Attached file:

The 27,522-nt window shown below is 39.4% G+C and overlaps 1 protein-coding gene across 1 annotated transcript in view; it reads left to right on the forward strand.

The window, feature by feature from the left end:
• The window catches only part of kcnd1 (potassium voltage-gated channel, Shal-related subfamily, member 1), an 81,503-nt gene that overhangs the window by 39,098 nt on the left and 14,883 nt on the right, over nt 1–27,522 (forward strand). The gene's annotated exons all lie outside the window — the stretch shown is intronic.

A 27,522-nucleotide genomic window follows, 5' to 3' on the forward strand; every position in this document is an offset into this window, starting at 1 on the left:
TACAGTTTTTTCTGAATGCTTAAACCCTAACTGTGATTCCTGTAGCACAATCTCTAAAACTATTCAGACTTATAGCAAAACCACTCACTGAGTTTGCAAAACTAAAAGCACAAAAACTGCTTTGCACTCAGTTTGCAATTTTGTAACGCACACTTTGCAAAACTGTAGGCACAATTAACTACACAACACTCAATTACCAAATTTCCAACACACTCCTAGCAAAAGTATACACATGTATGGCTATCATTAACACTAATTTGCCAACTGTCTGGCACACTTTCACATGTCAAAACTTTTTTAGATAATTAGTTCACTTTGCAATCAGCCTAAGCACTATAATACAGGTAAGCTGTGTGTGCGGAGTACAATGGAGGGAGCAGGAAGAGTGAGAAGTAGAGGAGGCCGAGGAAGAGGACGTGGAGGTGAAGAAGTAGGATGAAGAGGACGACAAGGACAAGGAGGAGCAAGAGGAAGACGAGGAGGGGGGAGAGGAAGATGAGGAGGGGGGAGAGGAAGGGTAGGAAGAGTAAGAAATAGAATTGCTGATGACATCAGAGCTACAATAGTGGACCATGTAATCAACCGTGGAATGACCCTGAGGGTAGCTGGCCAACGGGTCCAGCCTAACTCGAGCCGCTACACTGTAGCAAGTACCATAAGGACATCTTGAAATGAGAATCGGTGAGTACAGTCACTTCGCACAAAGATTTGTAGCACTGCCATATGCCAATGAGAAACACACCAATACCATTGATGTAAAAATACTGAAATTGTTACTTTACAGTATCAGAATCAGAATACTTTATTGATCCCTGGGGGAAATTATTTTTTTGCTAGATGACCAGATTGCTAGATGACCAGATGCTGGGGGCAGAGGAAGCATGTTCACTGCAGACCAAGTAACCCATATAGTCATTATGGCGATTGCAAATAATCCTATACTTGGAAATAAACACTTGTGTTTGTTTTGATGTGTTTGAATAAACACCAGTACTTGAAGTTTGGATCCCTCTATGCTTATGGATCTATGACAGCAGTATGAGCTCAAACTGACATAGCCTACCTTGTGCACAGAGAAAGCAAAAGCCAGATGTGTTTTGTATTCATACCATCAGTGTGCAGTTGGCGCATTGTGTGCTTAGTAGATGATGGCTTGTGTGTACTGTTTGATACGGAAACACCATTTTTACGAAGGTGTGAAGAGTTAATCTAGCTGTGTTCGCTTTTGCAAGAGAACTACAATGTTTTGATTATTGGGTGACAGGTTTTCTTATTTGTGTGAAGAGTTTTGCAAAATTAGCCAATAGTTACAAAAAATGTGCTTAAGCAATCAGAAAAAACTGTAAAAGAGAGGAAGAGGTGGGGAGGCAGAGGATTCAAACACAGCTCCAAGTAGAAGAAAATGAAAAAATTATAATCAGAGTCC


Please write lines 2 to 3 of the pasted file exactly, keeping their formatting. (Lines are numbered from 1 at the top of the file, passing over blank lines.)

The window, feature by feature from the left end:
• The window catches only part of kcnd1 (potassium voltage-gated channel, Shal-related subfamily, member 1), an 81,503-nt gene that overhangs the window by 39,098 nt on the left and 14,883 nt on the right, over nt 1–27,522 (forward strand). The gene's annotated exons all lie outside the window — the stretch shown is intronic.